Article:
Not to mention that I felt the reason Yuuji goes to such extreme methods is because he’s not exactly right in the head either.

    1. Yeah, that’s how I feel about the KimiUso comparison too. Michiru had an insane problem which had an equally insane solution. Plus Yuuji’s extreme methods say something about his character. He has a sink or swim/tough love rationale because of Asako’s teachings and his own experiences. And also he’s just nutty.

      Compare his solution to Sachi’s problem: Show Spoiler ▼

      Tunafish Man
      1. Michiru’s problem is that she’s suicidal. She has a mental illness. Mental illness is a real thing. If anything, Arima’s condition in KimiUso is the more unique one.

        I don’t mind Yuuji being nutty. It’s the universe going out of its way to justify his flawed logic that I find jarring.

  5. “This is no more than a snippet of that story”

    (╯°□°)╯︵ ┻━┻)
    I’ve been trying to take this pacing calmly, but you know what? Screw you 8-bit! In the bunghole! With a goshdarn cactus! Yeah, this is just a glorified advertisement for the VN, and it knows it. No Sachi, it is not OK to take a freaking chainsaw to the source material like this. However, It would be great if you were to get rid of this adaptation and replace it with a better one. I’m not saying that the entirety of the source material was perfect and necessary, but dear God they blew through this so darn fast it almost completely lost the tone of the original. Yuuji comes off as more of a deranged maniac than a desperate tsundere, and Michiru’s relationship with Yuuji and the rest of the cast which helps her get out of the box is severely skimped on. The heart transplant girl and Michiru’s backstory were so rushed I can only imagine how confused the anime-only crowd must be. To be honest I didn’t like the “ghost” thing in the VN either; it’s a big part of why it’s only my second favorite route. It probably would have been better if they’d combined her and the best friend into a single character and leave the “possession” ambiguous rather than try to hit on as many plot points as possible. IMO, a good adaptation needs to be able to twist plot elements and characters when necessary in order to better fit the new format, something which this is failing to do.

    Hell, after this I’m not sure I want to keep watching anymore. I thought it would be interesting to try watching an anime knowing the source material for once, but all it’s done these last two episode is remind me why I usually hate book to movie adaptations. While I love the animated comedy skits, the 2-ep per route from here on probably means they’ll be focusing on the ANGST! which I’m not nearly as fond of, especially when it’s sliced up like this. I don’t even want to imagine how they’ll butcher Sachi’s route at this rate. Sigh… [/tantrum]

    They definitely would have been better off adapting one route and only teasing the others. Still would attract people to the VN, they could tell a decent story, and wouldn’t spoil major plot points for all of the routes.

  6. At first while watching the episode I wanted to comment that Yuuji is better than the normal male lead cause he takes action, he doesn’t contemplate and will do something about a problem instead of pondering all the things that can be done but then he suddenly buried Michiru alive and then I came here to read your obvious displeasure at what Yuuji did to get the job done and then I wonder about the implications and Yuuji as a whole.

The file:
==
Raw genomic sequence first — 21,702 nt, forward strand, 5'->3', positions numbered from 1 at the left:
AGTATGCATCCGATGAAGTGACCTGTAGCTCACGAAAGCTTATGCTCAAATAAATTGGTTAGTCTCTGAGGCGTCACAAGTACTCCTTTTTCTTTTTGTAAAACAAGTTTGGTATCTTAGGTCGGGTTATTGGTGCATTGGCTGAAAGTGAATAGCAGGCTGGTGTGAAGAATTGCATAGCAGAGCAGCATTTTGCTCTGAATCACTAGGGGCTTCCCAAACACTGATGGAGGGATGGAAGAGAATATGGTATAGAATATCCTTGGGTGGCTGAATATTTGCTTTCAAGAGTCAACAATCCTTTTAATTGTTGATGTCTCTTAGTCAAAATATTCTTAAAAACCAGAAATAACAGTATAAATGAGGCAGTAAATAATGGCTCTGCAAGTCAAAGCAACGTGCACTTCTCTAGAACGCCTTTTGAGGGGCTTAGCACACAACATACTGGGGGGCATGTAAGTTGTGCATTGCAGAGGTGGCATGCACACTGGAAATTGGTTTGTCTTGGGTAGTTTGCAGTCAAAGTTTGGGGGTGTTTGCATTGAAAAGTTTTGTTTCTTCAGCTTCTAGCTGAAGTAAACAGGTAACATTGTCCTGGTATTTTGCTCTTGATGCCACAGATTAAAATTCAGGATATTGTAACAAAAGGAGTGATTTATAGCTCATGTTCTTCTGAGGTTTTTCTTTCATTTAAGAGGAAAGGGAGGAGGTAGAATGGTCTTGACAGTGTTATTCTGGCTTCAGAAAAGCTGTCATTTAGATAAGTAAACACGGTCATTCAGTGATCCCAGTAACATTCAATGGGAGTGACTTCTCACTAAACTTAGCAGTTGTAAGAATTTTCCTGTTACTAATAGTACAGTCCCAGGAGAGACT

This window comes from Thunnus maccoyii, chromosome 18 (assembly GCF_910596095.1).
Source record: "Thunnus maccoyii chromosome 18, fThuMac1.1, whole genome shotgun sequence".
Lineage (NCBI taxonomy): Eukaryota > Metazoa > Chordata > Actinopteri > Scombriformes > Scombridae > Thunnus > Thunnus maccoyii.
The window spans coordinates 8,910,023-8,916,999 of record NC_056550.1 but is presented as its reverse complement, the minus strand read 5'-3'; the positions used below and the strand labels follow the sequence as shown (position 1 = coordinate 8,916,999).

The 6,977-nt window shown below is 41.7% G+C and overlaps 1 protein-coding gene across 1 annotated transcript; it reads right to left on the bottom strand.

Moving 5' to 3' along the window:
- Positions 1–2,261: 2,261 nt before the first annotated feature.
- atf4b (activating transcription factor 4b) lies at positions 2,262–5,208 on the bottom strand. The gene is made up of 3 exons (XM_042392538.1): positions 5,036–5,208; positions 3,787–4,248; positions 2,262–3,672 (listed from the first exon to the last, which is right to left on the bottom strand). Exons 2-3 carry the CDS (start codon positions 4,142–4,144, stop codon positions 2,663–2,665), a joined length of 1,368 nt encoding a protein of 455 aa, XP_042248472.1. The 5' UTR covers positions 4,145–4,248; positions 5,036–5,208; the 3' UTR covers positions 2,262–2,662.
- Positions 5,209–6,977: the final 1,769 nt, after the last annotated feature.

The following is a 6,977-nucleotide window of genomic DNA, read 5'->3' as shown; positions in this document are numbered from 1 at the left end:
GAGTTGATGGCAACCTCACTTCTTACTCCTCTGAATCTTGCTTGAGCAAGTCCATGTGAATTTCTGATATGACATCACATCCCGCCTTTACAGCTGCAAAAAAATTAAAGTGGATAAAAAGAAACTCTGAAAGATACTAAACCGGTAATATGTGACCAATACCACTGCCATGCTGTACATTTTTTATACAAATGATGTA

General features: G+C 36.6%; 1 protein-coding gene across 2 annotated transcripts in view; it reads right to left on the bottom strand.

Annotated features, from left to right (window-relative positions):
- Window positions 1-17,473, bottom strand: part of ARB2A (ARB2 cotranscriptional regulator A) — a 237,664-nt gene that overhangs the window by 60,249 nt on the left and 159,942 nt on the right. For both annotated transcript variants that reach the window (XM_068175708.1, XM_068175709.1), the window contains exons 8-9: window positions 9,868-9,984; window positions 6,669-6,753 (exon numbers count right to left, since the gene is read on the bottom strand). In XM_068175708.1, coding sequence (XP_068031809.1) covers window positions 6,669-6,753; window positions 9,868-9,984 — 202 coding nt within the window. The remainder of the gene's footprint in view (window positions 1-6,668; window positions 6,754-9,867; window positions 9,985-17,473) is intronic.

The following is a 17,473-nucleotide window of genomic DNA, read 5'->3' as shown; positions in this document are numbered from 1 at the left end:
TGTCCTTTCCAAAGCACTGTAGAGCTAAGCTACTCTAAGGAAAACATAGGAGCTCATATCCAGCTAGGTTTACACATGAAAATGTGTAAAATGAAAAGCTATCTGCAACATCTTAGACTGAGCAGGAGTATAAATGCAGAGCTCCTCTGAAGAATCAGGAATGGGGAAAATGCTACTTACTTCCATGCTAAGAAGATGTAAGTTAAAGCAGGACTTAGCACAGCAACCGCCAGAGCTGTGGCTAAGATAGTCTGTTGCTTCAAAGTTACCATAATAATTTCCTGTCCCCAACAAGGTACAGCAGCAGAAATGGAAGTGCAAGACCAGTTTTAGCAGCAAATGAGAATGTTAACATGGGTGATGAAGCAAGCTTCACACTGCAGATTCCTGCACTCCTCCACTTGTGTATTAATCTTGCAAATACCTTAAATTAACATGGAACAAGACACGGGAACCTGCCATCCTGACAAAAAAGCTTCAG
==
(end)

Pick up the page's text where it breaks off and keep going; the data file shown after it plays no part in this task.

This plot isn’t new, we’ve all seen movies, animes and other stories where they use some kind of reverse psychology to bring someone back into the light but frankly yeah…I don’t know about burying a suicidal girl alive without any back up plan.

    In the end I like Yuuji as a man who does not stay quiet when faced with an issue but I have to question his methods.

  7. I think this is one of those anime when not playing the visual novel lets me like it more. I really did like this episode alot but Im old enough to know that everything Yuuji did would cause jail time in the none anime world. I appreciate you being responsible and not taking the subject of mental illness lightly as a blogger.

    1. though i’m not one to judge choices (it’s a useless action), i’d like to say that the VN is better than the anime, so please try it out someday (i’m not forcing you, this is a suggestion)

  8. Anytime I see a girl acting in a bipolar manner, I now know how to help them. Thanks, Grisaia!
    Why didn’t I think of this method from the start!
    Honestly though, this is borderline SAW stuff. (Kidnapping people and placing them in faux life-or-death situations so they can learn to better appreciate living)
    In all seriousness, why do they always go breaking the cutest girl? It just isn’t fair sometimes.
    Also, Sachi being that one character that is really sweet and kind on the exterior, but always going through extreme lengths to get even the minor things accomplished without thinking it to be abnormal. In that sense, I think her and Yuuji provide the best comedy due to lack of common sense and hyper-competence.
    Unrelated but if people love psychological series that deals with mental illness, I strongly recommend Gakkou Gurashi. It has plenty of shovel problem solving and school life dramas to keep you entertained.

    Giorno Giovanna
    1. Yes, her shirt was torn in a way that exposed her breast, so it was censored there, which indicates that Michiru’s friend was probably a victim of sexual abuse, hence her suicide attempts.

  9. man i have seen the vn and michiru is the most interesting route out of 5 heroines but they have mix ALL her route in 1 episode fuck you… now what makina & amane = gore bad ending to yuuji, yumiko = boring and sachi is ok but i don´t like her too much <.< dropped